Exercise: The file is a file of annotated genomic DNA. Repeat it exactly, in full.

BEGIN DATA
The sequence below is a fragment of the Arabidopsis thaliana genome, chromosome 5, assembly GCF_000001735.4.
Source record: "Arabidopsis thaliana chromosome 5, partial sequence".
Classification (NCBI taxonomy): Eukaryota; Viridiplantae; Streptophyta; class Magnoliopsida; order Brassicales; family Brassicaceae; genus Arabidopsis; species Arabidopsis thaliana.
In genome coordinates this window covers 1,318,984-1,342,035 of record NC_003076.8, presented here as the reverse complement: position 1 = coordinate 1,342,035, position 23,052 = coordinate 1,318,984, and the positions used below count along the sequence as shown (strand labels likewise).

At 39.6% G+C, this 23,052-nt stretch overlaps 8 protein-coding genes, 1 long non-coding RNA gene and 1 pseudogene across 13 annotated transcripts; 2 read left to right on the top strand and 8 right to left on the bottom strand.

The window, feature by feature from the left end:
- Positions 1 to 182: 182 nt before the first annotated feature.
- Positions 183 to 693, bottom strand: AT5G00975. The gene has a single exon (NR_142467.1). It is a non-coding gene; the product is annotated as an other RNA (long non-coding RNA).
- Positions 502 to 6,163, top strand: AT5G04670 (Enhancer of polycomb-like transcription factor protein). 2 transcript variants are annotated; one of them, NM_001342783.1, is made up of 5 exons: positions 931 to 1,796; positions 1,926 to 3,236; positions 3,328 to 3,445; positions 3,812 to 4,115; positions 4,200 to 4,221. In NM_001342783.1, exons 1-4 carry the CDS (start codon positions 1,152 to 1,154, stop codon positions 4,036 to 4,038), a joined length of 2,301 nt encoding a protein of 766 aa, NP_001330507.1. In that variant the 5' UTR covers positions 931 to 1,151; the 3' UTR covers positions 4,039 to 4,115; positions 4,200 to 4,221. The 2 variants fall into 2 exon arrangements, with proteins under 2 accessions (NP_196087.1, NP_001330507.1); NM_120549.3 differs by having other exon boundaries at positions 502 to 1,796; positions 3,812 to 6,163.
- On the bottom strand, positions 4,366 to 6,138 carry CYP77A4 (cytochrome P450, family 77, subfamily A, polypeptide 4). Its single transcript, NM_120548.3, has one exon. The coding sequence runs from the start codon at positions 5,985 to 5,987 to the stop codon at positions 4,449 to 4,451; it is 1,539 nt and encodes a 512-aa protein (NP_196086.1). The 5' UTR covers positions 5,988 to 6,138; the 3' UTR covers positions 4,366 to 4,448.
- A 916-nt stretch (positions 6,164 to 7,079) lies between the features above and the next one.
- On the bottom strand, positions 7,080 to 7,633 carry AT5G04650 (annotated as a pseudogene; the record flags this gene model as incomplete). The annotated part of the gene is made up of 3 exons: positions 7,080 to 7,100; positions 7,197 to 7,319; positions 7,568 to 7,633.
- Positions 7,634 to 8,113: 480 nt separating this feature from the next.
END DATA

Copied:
The sequence below is a fragment of the Arabidopsis thaliana genome, chromosome 5, assembly GCF_000001735.4.
Source record: "Arabidopsis thaliana chromosome 5, partial sequence".
Classification (NCBI taxonomy): Eukaryota; Viridiplantae; Streptophyta; class Magnoliopsida; order Brassicales; family Brassicaceae; genus Arabidopsis; species Arabidopsis thaliana.
In genome coordinates this window covers 1,318,984-1,342,035 of record NC_003076.8, presented here as the reverse complement: position 1 = coordinate 1,342,035, position 23,052 = coordinate 1,318,984, and the positions used below count along the sequence as shown (strand labels likewise).

At 39.6% G+C, this 23,052-nt stretch overlaps 8 protein-coding genes, 1 long non-coding RNA gene and 1 pseudogene across 13 annotated transcripts; 2 read left to right on the top strand and 8 right to left on the bottom strand.

The window, feature by feature from the left end:
- Positions 1 to 182: 182 nt before the first annotated feature.
- Positions 183 to 693, bottom strand: AT5G00975. The gene has a single exon (NR_142467.1). It is a non-coding gene; the product is annotated as an other RNA (long non-coding RNA).
- Positions 502 to 6,163, top strand: AT5G04670 (Enhancer of polycomb-like transcription factor protein). 2 transcript variants are annotated; one of them, NM_001342783.1, is made up of 5 exons: positions 931 to 1,796; positions 1,926 to 3,236; positions 3,328 to 3,445; positions 3,812 to 4,115; positions 4,200 to 4,221. In NM_001342783.1, exons 1-4 carry the CDS (start codon positions 1,152 to 1,154, stop codon positions 4,036 to 4,038), a joined length of 2,301 nt encoding a protein of 766 aa, NP_001330507.1. In that variant the 5' UTR covers positions 931 to 1,151; the 3' UTR covers positions 4,039 to 4,115; positions 4,200 to 4,221. The 2 variants fall into 2 exon arrangements, with proteins under 2 accessions (NP_196087.1, NP_001330507.1); NM_120549.3 differs by having other exon boundaries at positions 502 to 1,796; positions 3,812 to 6,163.
- On the bottom strand, positions 4,366 to 6,138 carry CYP77A4 (cytochrome P450, family 77, subfamily A, polypeptide 4). Its single transcript, NM_120548.3, has one exon. The coding sequence runs from the start codon at positions 5,985 to 5,987 to the stop codon at positions 4,449 to 4,451; it is 1,539 nt and encodes a 512-aa protein (NP_196086.1). The 5' UTR covers positions 5,988 to 6,138; the 3' UTR covers positions 4,366 to 4,448.
- A 916-nt stretch (positions 6,164 to 7,079) lies between the features above and the next one.
- On the bottom strand, positions 7,080 to 7,633 carry AT5G04650 (annotated as a pseudogene; the record flags this gene model as incomplete). The annotated part of the gene is made up of 3 exons: positions 7,080 to 7,100; positions 7,197 to 7,319; positions 7,568 to 7,633.
- Positions 7,634 to 8,113: 480 nt separating this feature from the next.